17th February 2021

Recycling robots: the future of recycling is here

Recycling robots: the future of recycling is here

As the pandemic continues to accelerate automation in 2021, learn why recycling robots are creating a more efficient and cost-effective way of recycling.

The recycling industry is evolving. When most UK recycling facilities were forced to close in March 2020, it sparked a change.

Close human contact was no longer a possibility – leaving recycling facilities with an uphill challenge to overcome.

To make matters worse, the World Bank believes global waste will increase by 70% by 2050 unless urgent action is taken. It’s worrying news when you consider the extra waste accumulated during lockdown.

But it’s not all doom and gloom. Despite there being more rubbish to sift through and fewer employees around to do the job, robots are here to revolutionise the recycling industry.

Recycling and robots: addressing the problems

Automation and greater efficiency aren’t exactly new in the recycling industry’s wish-list.

For years, public confusion on what can and can’t be recycled have added to the UK’s overflowing landfills. Even when people sort their rubbish correctly, the ratio of recyclables that are repurposed is minimal compared to the overall quantity that ends up in landfills across the UK. The single-stream recycling system in this country which enables citizens to throw recyclables into one or two boxes is grossly outdated.

Most recycling facilities still rely on human sorting, which is a major issue during the pandemic. It only takes one outbreak to shut down a recycling plant. Human sorting is also a highly expensive, time-consuming and futile process. Mistakes are rife and speed is a problem.

Cue: recycling robots.

In 2020, robotic sales in the recycling industry soared. And for good reason too. These smart, innovative recycling robots can sort, pick and place an array of materials by utilising artificial intelligence (AI).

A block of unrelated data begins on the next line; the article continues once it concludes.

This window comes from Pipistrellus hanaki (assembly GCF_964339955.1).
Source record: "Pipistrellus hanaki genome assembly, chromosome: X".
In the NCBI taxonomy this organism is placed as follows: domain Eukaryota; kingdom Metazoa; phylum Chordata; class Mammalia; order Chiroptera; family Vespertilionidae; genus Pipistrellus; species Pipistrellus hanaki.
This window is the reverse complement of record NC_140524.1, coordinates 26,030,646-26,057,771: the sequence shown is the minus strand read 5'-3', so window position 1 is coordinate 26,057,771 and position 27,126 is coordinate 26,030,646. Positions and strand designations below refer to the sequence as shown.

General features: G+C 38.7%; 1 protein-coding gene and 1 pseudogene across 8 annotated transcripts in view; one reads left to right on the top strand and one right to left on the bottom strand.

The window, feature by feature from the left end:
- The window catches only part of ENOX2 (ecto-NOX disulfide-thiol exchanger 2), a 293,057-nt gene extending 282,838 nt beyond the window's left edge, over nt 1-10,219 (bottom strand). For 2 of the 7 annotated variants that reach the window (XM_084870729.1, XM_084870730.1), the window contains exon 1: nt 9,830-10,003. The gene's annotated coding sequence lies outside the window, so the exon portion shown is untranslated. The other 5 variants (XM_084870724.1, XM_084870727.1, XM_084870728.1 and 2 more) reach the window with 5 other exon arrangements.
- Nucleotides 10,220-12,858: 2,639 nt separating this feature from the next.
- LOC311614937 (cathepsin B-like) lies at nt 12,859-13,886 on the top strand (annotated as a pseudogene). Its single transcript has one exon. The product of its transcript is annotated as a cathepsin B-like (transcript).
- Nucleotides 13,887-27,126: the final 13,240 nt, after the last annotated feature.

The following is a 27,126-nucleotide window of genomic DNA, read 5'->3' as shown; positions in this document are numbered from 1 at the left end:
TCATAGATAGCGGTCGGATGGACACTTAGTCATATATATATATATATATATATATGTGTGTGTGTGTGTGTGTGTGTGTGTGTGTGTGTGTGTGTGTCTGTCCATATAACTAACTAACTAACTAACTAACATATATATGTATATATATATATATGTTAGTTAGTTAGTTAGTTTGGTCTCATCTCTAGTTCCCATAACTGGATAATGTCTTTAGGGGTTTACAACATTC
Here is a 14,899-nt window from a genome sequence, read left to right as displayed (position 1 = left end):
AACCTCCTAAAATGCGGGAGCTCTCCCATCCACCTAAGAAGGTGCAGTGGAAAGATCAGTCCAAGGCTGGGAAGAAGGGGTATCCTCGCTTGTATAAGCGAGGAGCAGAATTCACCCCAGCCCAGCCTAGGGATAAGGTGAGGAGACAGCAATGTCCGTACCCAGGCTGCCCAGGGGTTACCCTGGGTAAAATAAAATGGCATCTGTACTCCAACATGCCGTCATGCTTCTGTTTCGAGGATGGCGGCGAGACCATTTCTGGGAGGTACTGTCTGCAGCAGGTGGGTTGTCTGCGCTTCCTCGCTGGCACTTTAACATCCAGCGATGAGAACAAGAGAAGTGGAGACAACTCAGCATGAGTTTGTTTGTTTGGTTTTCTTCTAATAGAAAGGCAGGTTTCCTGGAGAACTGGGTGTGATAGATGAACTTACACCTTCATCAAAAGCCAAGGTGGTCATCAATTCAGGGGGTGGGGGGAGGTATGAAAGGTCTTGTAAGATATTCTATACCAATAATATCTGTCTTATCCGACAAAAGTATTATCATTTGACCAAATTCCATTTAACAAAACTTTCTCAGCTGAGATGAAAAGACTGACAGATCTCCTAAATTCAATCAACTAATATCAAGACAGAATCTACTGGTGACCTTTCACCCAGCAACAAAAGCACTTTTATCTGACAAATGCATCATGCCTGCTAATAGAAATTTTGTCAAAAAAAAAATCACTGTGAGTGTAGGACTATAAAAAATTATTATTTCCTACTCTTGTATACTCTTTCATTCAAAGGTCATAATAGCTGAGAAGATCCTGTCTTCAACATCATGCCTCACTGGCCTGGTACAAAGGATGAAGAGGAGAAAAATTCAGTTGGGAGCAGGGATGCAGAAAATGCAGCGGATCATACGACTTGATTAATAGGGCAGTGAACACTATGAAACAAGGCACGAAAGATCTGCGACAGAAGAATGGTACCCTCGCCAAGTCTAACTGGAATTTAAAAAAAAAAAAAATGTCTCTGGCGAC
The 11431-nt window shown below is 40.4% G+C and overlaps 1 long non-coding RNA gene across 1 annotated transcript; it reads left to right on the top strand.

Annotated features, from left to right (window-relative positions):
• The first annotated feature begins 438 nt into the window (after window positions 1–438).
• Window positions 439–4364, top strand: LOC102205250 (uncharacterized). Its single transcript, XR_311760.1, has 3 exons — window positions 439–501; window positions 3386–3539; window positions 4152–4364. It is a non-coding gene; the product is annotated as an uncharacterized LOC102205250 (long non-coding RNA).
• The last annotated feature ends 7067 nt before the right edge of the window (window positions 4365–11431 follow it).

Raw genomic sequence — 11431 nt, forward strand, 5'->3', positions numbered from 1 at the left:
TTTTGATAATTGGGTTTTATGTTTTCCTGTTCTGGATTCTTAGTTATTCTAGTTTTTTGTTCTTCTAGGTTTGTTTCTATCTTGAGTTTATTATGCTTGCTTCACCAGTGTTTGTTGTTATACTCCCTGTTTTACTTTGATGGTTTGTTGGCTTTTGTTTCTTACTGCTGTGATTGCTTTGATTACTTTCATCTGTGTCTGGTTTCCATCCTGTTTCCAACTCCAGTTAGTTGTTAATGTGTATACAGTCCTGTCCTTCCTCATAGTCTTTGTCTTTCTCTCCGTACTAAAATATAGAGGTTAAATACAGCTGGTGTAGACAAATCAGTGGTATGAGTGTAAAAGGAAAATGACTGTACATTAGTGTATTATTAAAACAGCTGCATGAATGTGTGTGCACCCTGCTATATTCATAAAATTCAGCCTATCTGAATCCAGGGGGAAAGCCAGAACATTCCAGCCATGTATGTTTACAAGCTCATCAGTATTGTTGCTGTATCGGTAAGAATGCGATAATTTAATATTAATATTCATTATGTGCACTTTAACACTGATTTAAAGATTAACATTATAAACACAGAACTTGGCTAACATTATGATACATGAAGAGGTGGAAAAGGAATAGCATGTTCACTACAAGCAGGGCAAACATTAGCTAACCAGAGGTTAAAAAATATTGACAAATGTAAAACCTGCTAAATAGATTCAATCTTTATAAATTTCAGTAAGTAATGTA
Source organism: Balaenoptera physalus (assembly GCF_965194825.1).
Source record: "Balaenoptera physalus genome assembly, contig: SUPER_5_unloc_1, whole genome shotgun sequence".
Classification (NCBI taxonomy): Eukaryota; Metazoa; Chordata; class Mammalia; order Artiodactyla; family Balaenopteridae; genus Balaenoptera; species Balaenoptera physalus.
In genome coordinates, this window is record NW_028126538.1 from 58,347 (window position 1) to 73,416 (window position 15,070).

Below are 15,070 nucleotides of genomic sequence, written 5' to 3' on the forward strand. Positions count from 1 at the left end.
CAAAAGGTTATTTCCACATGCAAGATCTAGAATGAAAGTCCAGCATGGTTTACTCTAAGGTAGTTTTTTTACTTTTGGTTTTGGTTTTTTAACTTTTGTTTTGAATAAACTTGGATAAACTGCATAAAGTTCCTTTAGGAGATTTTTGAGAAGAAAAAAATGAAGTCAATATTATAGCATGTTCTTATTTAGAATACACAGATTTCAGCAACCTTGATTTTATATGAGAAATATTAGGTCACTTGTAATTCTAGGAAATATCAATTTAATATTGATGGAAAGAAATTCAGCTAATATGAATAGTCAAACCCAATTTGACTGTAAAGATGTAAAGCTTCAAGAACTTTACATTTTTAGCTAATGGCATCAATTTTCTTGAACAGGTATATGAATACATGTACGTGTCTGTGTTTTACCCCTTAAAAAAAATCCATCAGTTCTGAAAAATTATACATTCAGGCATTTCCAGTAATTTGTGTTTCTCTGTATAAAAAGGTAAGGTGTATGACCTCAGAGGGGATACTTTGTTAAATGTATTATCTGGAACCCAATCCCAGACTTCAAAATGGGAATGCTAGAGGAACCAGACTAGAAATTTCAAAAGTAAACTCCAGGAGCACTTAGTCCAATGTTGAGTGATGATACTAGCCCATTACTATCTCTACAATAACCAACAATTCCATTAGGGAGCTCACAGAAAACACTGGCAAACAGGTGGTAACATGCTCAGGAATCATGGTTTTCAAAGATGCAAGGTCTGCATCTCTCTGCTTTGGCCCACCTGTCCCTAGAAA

Among some of the biggest manufacturers in recycling robotics are TOMRA, ZenRobotics and Machinex. Their robotic arms use computer vision systems, cameras and data generated from sensors to sort items on a conveyor belt. The process of separation is based on the colour, size, conductivity level and shape.

However, the competency to deliver accurate results only tells half of the story. Perhaps the most compelling selling point is the speed in which these recycling robots can sort.

For instance, a human can sort an average of 800 recyclables per hour, while Machinex’s optical sorter can do up to 3,000 per minute.

Even the technology giant, Apple, has created its own recycling robot called Daisy. This purpose-built robot dissembles iPhones and recycles select used models to be returned to Best Buy stores throughout the US and KPN retailers in the Netherlands.

It seems robot technology in the recycling industry isn’t a matter of if, it’s a case of when.

Adapting to the new normal

The output of recycling robots and the complexities of the pandemic has created a new era for the recycling industry.

Sure, protective equipment can help prevent the spread of the virus, but it’s hard to argue with the sheer speed and efficiency of robotic process automation.

Plus, with many recycling facilities forced to place workers side-by-side at the conveyor belts, creating a safe environment is extremely difficult.

The added benefit of recycling robot technology is that it enables recycling facilities to space out their remaining employees.

It’s also worth noting that recycling robots can’t fulfil every job. In particular, scrap metal pickup. A service which is still incredibly important for electricians, machinist shops and construction firms who amass a great deal of surplus metal.

As we look ahead, there’s no doubt that robot technology is the smartest solution for recycling facilities. As a solution, recycling robots are quicker sorters, more accurate and can’t catch coronavirus!

Once lockdown measures are eased, don’t expect things to go back to normal. The pandemic will leave an internal scar and create a new order. This doesn’t mean humans won’t be needed in the recycling industry. It’s a simple case of repurposing human jobs to different areas of the recycling facility.

Now, is the time to adapt and rethink processes, not recycle old processes from yesteryear. The decision is yours.

Recycling robot services

At Hills Electrical Group, we offer several electrical, automation and maintenance services to recycling centres in Birmingham and the West Midlands area.

So, if you’re keen to invest in recycling robots or require around the clock assistance to minimise robot downtime, we’re here to help. Our team provide complete turnkey solutions and affordable maintenance packages for recycling facilities. For more information, get in touch today.

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